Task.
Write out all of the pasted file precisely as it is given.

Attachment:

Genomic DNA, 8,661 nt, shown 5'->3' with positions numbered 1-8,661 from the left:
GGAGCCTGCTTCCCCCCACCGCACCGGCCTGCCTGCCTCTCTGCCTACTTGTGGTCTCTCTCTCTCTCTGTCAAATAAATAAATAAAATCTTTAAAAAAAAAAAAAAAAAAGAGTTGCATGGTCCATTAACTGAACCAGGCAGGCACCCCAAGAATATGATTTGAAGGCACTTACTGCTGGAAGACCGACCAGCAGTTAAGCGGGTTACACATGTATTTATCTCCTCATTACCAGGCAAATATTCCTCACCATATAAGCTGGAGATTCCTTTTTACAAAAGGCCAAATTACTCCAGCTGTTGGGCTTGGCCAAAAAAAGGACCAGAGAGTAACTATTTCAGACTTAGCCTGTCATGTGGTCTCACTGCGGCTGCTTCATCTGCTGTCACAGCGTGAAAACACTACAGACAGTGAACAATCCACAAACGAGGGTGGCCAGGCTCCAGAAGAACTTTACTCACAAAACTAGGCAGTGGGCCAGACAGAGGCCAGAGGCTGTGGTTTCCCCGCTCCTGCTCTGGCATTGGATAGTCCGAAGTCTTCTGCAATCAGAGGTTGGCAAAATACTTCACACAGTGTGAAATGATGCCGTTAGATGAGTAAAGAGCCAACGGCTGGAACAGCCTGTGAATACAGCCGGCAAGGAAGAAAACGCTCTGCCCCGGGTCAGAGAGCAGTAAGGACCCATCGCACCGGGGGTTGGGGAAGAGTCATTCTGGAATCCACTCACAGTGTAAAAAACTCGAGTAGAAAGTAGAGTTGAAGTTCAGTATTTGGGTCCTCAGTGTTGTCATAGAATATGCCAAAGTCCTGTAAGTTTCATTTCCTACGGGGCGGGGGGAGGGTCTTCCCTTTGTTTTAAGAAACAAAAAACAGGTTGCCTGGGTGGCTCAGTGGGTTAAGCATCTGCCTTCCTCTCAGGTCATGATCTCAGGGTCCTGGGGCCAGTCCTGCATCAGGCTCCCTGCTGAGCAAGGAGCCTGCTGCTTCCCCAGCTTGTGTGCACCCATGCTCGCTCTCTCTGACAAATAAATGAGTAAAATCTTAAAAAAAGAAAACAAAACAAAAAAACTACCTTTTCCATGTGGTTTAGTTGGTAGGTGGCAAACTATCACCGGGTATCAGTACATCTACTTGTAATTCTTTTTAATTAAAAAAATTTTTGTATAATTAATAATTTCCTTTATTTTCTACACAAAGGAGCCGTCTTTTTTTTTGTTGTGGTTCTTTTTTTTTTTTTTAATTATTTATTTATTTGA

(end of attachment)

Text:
Genomic DNA, 8,661 nt, shown 5'->3' with positions numbered 1-8,661 from the left:
GGAGCCTGCTTCCCCCCACCGCACCGGCCTGCCTGCCTCTCTGCCTACTTGTGGTCTCTCTCTCTCTCTGTCAAATAAATAAATAAAATCTTTAAAAAAAAAAAAAAAAAAGAGTTGCATGGTCCATTAACTGAACCAGGCAGGCACCCCAAGAATATGATTTGAAGGCACTTACTGCTGGAAGACCGACCAGCAGTTAAGCGGGTTACACATGTATTTATCTCCTCATTACCAGGCAAATATTCCTCACCATATAAGCTGGAGATTCCTTTTTACAAAAGGCCAAATTACTCCAGCTGTTGGGCTTGGCCAAAAAAAGGACCAGAGAGTAACTATTTCAGACTTAGCCTGTCATGTGGTCTCACTGCGGCTGCTTCATCTGCTGTCACAGCGTGAAAACACTACAGACAGTGAACAATCCACAAACGAGGGTGGCCAGGCTCCAGAAGAACTTTACTCACAAAACTAGGCAGTGGGCCAGACAGAGGCCAGAGGCTGTGGTTTCCCCGCTCCTGCTCTGGCATTGGATAGTCCGAAGTCTTCTGCAATCAGAGGTTGGCAAAATACTTCACACAGTGTGAAATGATGCCGTTAGATGAGTAAAGAGCCAACGGCTGGAACAGCCTGTGAATACAGCCGGCAAGGAAGAAAACGCTCTGCCCCGGGTCAGAGAGCAGTAAGGACCCATCGCACCGGGGGTTGGGGAAGAGTCATTCTGGAATCCACTCACAGTGTAAAAAACTCGAGTAGAAAGTAGAGTTGAAGTTCAGTATTTGGGTCCTCAGTGTTGTCATAGAATATGCCAAAGTCCTGTAAGTTTCATTTCCTACGGGGCGGGGGGAGGGTCTTCCCTTTGTTTTAAGAAACAAAAAACAGGTTGCCTGGGTGGCTCAGTGGGTTAAGCATCTGCCTTCCTCTCAGGTCATGATCTCAGGGTCCTGGGGCCAGTCCTGCATCAGGCTCCCTGCTGAGCAAGGAGCCTGCTGCTTCCCCAGCTTGTGTGCACCCATGCTCGCTCTCTCTGACAAATAAATGAGTAAAATCTTAAAAAAAGAAAACAAAACAAAAAAACTACCTTTTCCATGTGGTTTAGTTGGTAGGTGGCAAACTATCACCGGGTATCAGTACATCTACTTGTAATTCTTTTTAATTAAAAAAATTTTTGTATAATTAATAATTTCCTTTATTTTCTACACAAAGGAGCCGTCTTTTTTTTTGTTGTGGTTCTTTTTTTTTTTTTTAATTATTTATTTATTTGA